In Fitz's Campaign...

Coins come in a staggering variety of shapes and designs, but by some freakish coincidence they all conform to the "ten coins to the pound" standard.

For disc-shaped coins, the most common sizes are these shown here.

The coins are each about 3mm (1/8") thick, and a gold coin is about 32mm (roughly 1¼") in diameter.


In OSRIC, coins are heavy. Ten coins weigh one lb. They are also of primary importance when keeping track of character experience, since gold the party recovers is converted to experience at the rate of 1gp = 1xp. (The GM may well wish to reduce the experience point award for gold if large amounts are gained for relatively small risk.) OSRIC prices normally far exceed prices as they were in the real mediæval world. Gold is plentiful and hence of relatively little value. The purpose of this is to allow GMs to place the kinds of treasure mentioned in works of fantasy literature—huge piles of gold, enormous gems and pieces of beautiful jewellery—without destroying the fantasy economy of his or her game.

A fundamental, driving assumption of OSRIC-compatible games is that the player characters are, at least partially, motivated by a desire (or need) for wealth. This need not necessarily be for reasons of greed; a cleric or paladin character, for example, could be driven to acquire money to donate to the poor, or to enable his or her superiors to construct a new church. However this is managed, the mechanics of the game specifically reward the acquisition of money, and so successful players will tend to find an awful lot of it!

Shrewd GMs will usually use all the tools at their disposal to ensure that while a lot of money flows through the players’ hands, other pressures will keep their expenses high. In particular, training costs (see Chapter III) will absorb the majority of the characters’ income during the early levels. If any players are skilled and fortunate enough that their characters survive to higher levels, they will find that the construction and maintenance of a stronghold also creates a great strain on the purse; while creating magic items is more expensive still.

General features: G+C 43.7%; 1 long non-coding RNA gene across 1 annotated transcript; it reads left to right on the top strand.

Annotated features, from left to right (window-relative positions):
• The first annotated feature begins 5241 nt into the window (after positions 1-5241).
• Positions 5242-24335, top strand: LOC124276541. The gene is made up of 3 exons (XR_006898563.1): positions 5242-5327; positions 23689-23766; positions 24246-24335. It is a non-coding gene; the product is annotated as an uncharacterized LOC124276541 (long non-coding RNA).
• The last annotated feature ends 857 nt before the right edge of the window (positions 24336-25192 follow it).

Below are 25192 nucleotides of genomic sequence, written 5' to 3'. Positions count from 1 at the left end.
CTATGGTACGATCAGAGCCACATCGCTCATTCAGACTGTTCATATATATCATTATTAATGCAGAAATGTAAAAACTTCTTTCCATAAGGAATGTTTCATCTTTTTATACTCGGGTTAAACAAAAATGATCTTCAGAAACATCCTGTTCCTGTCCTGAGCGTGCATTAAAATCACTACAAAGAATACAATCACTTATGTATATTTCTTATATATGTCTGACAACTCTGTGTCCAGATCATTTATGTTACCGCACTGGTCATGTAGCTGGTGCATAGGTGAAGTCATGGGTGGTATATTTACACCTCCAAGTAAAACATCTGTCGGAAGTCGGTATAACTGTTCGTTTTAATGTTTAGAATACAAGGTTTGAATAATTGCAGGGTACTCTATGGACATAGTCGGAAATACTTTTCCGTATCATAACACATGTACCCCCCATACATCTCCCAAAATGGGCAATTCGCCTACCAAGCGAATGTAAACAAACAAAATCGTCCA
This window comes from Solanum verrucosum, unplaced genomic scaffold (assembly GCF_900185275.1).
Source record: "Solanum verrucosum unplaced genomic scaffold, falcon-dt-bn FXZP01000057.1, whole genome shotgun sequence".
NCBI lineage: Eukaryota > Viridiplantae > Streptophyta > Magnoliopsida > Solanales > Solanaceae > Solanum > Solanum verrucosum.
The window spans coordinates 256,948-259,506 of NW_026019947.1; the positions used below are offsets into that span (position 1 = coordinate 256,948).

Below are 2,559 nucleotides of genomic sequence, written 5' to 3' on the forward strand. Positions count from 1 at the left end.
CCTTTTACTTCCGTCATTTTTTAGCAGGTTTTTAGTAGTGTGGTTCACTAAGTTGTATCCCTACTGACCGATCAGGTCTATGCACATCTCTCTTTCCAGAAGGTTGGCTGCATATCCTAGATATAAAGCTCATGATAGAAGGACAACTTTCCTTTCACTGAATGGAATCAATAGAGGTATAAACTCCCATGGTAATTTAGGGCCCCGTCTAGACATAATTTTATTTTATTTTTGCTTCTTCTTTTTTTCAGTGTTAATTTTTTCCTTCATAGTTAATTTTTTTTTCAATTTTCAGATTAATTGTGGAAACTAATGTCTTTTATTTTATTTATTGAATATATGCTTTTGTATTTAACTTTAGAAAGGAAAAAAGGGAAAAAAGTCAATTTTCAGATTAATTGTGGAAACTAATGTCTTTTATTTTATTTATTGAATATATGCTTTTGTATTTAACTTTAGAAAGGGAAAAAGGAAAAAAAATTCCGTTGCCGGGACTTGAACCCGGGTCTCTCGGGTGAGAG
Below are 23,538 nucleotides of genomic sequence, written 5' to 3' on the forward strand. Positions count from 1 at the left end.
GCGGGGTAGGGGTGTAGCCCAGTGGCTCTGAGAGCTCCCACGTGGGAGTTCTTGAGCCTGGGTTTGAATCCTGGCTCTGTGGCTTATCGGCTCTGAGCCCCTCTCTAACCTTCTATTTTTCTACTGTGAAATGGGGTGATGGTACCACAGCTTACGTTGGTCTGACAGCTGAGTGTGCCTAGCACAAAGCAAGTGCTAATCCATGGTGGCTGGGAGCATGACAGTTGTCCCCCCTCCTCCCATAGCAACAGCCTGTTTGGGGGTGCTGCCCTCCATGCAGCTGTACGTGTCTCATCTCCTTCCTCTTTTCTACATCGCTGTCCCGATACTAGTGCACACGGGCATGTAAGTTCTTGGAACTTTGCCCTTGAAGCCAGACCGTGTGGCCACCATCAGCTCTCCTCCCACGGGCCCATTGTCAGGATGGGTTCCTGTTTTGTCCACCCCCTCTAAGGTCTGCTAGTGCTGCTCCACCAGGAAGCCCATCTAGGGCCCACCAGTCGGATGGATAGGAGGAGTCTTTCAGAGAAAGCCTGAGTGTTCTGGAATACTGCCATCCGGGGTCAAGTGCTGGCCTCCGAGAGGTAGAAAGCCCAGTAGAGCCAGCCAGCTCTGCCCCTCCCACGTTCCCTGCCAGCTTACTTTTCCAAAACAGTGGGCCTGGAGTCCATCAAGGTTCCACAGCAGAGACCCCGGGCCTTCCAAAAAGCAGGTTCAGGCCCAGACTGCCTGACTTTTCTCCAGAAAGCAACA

This constant drive for money should serve to motivate the player characters to explore dark dungeons, seek dragons’ hoards and otherwise constantly quest for wealth!

OSRIC games normally use the following conversion rate for currency. Of course, a GM’s specific campaign may change this, but in this case the GM should consider revising the price lists provided in the following section.

1 platinum piece = 5 gold pieces
1 gold piece = 2 electrum pieces
1 gold piece = 10 silver pieces
1 gold piece = 100 copper pieces

Each character begins the game with a certain amount of money to buy initial equipment—how much depends on the character’s class. Clerics and druids receive 30-180gp (3d6 × 10); fighters, rangers and paladins receive 50-200 gp ((3d6+2) × 10); magic users and illusionists receive 20-80gp (2d4 × 10), while thieves and assassins receive 20-120gp (2d6 × 10). Multi-class individuals receive the award for the wealthiest of their classes (thus, a fighter/thief would receive the starting money of a fighter, while a cleric/magic user would receive the starting money of a cleric).


The following table shows suggested general equipment prices for a typical campaign. Players should check with their GM whether the prices show below apply in his or her specific campaign.

Item Weight Cost
Ale, pint 1 1 sp
Backpack 10 (empty) 2 gp
Barrel 30 (empty) 2 gp
Bedroll 5 2 sp
Bell 1 gp
Belt 5 sp
Blanket, woollen 2 5 cp
Block and tackle 5 5 gp
Boots, soft 3 1 gp
Boots, heavy 5 2 gp
Bottle (wine), glass 1 2 gp
Box (empty) 15 1 gp
Bracer, leather (archery) 1 8 sp
Caltrops 2 1 gp
Candle, beeswax 1 cp
Canvas (per sq. yd) 1 1 sp
Cauldron and tripod 15 2 gp
Chain (per 10 ft) 10 30 gp
Chalk, piece 1 cp
Chest (empty) 25 2 gp
Cloak 2 3 cp
Crowbar 5 2 gp
Dice, bone, pair 5 sp
Dice, loaded, pair 5 gp
Doublet, linen 1 3 gp
Firewood (per day) 20 1 cp
Fish hook 1 sp
Fishing net (per 25 sq. ft) 1 sp
Flask (leather) 3 cp
Flint and steel 1 gp
Gloves, kidskin, pair ½ 3 gp
Gown, woollen 1 5 cp
Gown, linen 1 3 gp
Gown, silk 1 50+ gp
Grappling hook 4 1 gp
Hammer (tool, not war) 2 5 sp